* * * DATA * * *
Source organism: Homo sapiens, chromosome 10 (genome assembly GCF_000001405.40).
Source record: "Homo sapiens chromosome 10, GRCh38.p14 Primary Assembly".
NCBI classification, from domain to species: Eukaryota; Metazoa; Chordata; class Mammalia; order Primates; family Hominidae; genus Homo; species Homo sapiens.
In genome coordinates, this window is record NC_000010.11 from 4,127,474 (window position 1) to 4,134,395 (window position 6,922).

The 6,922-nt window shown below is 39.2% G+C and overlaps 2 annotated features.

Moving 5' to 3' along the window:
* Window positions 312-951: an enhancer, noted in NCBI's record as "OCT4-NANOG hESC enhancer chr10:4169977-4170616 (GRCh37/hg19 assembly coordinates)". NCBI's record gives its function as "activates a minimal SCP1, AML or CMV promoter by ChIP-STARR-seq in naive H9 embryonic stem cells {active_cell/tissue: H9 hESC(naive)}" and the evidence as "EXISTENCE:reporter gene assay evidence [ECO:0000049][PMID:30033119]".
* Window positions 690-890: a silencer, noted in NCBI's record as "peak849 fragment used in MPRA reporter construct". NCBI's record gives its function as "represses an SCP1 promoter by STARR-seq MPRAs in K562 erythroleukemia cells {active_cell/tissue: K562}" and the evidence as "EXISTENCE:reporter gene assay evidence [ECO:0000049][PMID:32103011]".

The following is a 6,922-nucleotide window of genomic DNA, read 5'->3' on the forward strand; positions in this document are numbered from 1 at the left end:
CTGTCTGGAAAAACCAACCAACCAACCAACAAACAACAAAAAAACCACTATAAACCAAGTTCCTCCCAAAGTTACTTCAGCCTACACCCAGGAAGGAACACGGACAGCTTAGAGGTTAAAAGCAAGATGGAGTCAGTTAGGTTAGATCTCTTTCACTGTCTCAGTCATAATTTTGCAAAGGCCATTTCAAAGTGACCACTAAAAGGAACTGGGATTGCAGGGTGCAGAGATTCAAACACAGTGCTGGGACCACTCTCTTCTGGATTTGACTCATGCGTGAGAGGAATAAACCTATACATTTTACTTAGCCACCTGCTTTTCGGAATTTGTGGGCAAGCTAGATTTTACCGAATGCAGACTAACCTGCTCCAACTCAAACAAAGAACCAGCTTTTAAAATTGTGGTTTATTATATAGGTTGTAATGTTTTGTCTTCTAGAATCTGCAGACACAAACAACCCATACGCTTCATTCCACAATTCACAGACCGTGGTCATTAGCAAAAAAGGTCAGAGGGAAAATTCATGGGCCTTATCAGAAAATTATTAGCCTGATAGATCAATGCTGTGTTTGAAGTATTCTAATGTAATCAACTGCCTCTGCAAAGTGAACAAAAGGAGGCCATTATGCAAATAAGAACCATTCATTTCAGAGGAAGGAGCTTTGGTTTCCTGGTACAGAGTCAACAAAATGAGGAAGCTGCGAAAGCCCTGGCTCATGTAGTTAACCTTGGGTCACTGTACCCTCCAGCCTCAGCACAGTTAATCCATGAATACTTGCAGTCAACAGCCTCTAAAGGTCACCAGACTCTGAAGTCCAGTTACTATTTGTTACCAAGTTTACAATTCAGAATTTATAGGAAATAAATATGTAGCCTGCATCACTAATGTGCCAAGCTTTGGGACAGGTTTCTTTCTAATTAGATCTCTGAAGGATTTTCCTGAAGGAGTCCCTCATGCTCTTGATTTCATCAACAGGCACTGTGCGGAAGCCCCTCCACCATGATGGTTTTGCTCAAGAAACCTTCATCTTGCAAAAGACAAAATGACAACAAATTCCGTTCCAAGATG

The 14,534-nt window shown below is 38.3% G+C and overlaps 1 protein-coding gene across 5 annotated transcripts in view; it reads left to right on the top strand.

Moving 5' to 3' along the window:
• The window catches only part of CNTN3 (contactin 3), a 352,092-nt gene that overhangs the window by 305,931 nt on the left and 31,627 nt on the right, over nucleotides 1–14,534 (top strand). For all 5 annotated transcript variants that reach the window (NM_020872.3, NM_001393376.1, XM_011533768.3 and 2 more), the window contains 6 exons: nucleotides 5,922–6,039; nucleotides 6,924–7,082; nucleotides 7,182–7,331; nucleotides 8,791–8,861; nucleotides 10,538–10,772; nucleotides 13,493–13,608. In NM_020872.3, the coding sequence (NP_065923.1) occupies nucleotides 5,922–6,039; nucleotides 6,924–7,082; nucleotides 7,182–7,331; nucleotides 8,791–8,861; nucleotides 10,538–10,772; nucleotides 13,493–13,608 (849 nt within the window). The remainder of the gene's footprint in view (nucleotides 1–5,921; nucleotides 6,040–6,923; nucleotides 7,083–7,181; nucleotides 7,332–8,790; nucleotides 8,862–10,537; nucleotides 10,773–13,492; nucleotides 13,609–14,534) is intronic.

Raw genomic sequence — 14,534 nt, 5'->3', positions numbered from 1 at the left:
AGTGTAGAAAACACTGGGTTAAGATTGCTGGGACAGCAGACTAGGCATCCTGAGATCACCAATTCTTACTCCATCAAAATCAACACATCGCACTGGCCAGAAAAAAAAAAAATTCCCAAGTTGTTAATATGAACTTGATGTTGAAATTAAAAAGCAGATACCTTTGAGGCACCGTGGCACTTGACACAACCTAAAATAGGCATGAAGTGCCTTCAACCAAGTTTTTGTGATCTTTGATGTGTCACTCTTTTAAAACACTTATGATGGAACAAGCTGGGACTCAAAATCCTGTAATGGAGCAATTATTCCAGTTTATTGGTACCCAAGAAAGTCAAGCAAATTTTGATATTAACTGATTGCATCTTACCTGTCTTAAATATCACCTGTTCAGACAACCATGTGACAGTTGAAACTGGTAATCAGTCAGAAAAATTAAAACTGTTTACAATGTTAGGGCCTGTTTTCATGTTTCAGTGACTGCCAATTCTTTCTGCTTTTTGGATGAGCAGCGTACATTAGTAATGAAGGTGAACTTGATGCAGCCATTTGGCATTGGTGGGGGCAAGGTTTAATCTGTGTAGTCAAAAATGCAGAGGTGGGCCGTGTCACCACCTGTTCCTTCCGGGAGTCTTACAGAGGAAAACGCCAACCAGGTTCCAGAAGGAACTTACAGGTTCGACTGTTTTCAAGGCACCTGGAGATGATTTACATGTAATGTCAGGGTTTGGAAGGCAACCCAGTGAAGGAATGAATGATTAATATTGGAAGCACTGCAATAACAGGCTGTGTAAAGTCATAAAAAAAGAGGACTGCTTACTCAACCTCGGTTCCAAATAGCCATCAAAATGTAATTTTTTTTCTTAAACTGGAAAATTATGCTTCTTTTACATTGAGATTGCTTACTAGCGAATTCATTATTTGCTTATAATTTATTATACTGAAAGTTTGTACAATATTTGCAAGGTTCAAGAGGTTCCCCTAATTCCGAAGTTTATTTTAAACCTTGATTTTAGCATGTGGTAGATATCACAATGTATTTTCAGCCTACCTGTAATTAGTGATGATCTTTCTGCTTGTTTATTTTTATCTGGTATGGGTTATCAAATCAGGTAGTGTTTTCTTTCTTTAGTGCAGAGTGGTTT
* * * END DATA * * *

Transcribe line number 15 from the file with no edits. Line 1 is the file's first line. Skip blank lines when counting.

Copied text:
AGTGTAGAAAACACTGGGTTAAGATTGCTGGGACAGCAGACTAGGCATCCTGAGATCACCAATTCTTACTCCATCAAAATCAACACATCGCACTGGCCAGAAAAAAAAAAAATTCCCAAGTTGTTAATATGAACTTGATGTTGAAATTAAAAAGCAGATACCTTTGAGGCACCGTGGCACTTGACACAACCTAAAATAGGCATGAAGTGCCTTCAACCAAGTTTTTGTGATCTTTGATGTGTCACTCTTTTAAAACACTTATGATGGAACAAGCTGGGACTCAAAATCCTGTAATGGAGCAATTATTCCAGTTTATTGGTACCCAAGAAAGTCAAGCAAATTTTGATATTAACTGATTGCATCTTACCTGTCTTAAATATCACCTGTTCAGACAACCATGTGACAGTTGAAACTGGTAATCAGTCAGAAAAATTAAAACTGTTTACAATGTTAGGGCCTGTTTTCATGTTTCAGTGACTGCCAATTCTTTCTGCTTTTTGGATGAGCAGCGTACATTAGTAATGAAGGTGAACTTGATGCAGCCATTTGGCATTGGTGGGGGCAAGGTTTAATCTGTGTAGTCAAAAATGCAGAGGTGGGCCGTGTCACCACCTGTTCCTTCCGGGAGTCTTACAGAGGAAAACGCCAACCAGGTTCCAGAAGGAACTTACAGGTTCGACTGTTTTCAAGGCACCTGGAGATGATTTACATGTAATGTCAGGGTTTGGAAGGCAACCCAGTGAAGGAATGAATGATTAATATTGGAAGCACTGCAATAACAGGCTGTGTAAAGTCATAAAAAAAGAGGACTGCTTACTCAACCTCGGTTCCAAATAGCCATCAAAATGTAATTTTTTTTCTTAAACTGGAAAATTATGCTTCTTTTACATTGAGATTGCTTACTAGCGAATTCATTATTTGCTTATAATTTATTATACTGAAAGTTTGTACAATATTTGCAAGGTTCAAGAGGTTCCCCTAATTCCGAAGTTTATTTTAAACCTTGATTTTAGCATGTGGTAGATATCACAATGTATTTTCAGCCTACCTGTAATTAGTGATGATCTTTCTGCTTGTTTATTTTTATCTGGTATGGGTTATCAAATCAGGTAGTGTTTTCTTTCTTTAGTGCAGAGTGGTTT